Microsoft has never been less popular, which may be exactly what it needs to goad it to taking new risks and building back its brand.
Matt AsayContributing Writer
Matt Asay is a veteran technology columnist who has written for CNET, ReadWrite, and other tech media. Asay has also held a variety of executive roles with leading mobile and big data software companies.
Microsoft, once king of the software hill, has reached a new low, even as it shows signs of bouncing back to new life. The open-source world considers being likened to Microsoft as the ultimate insult, while the up-and-coming Web crowd is embarrassed to be associated with its stodgy forbear.
Wall Street, for its part, doesn't much care for Microsoft, either, judging by the cold shoulder it has given Microsoft's stock over the past 10 years.
There are exceptions (like SharePoint), but they are just that: exceptions.
Microsoft's pariah status, however, gives it a second chance. Suddenly, Microsoft is the underdog, the company that everyone seems content to underestimate, and to give the benefit of the doubt, at least when it comes to product strategy.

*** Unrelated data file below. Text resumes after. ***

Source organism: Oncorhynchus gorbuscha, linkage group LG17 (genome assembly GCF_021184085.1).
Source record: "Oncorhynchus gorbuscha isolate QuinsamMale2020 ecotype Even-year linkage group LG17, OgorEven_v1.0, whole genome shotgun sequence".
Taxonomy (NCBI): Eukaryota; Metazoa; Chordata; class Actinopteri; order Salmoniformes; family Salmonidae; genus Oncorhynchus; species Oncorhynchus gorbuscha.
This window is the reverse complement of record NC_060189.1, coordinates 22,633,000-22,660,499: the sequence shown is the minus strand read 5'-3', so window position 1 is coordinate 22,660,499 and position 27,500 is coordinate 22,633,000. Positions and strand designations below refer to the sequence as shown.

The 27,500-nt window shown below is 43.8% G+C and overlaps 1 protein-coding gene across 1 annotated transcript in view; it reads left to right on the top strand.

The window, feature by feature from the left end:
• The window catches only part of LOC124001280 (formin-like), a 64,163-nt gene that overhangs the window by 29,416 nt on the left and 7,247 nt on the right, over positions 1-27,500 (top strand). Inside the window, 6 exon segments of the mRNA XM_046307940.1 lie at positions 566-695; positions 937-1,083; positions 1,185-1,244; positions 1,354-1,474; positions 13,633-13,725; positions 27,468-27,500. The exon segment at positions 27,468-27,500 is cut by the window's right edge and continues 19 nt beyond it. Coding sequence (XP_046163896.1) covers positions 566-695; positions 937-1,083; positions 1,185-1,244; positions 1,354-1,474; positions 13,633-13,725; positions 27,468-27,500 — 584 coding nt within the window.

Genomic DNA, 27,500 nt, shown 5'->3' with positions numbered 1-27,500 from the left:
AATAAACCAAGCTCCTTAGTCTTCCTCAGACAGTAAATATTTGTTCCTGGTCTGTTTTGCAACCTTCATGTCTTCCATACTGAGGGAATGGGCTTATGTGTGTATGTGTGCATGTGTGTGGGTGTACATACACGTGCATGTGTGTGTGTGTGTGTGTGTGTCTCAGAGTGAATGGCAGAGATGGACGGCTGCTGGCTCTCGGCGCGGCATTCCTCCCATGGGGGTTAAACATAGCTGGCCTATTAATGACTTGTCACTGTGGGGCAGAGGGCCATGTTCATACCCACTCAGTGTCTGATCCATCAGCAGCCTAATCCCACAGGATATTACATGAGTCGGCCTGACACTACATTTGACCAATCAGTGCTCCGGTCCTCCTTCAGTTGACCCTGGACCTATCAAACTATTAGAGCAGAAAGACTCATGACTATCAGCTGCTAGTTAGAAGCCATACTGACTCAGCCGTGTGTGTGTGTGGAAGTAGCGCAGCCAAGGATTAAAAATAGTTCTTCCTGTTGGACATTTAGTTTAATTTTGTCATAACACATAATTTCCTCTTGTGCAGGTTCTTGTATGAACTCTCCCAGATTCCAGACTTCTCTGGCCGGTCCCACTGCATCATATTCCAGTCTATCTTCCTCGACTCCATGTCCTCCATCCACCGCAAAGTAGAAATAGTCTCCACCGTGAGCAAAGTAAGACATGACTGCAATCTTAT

Similarly, Microsoft's release of Windows 7 was significant insofar as the product actually worked without being a resource hog and nagging users into a comatose state.
Getting the picture? Microsoft has fallen so far in the world's estimation that the mere release of software that works without annoying people is cause for celebration. (Microsoft's advertising, however, remains amazingly bad.)
Microsoft's humbled status has also freed it to boldly experiment with new pricing models, like its Starter version priced at $0.00. Microsoft needs to take risks. The market is now willing to allow the company to take them.
The Redmond giant hasn't had this long of a leash in over a decade. Sure, it's anathema to the open-source crowd and unhip and unloved by the Apple and Google contingents. But this may be exactly what it needs.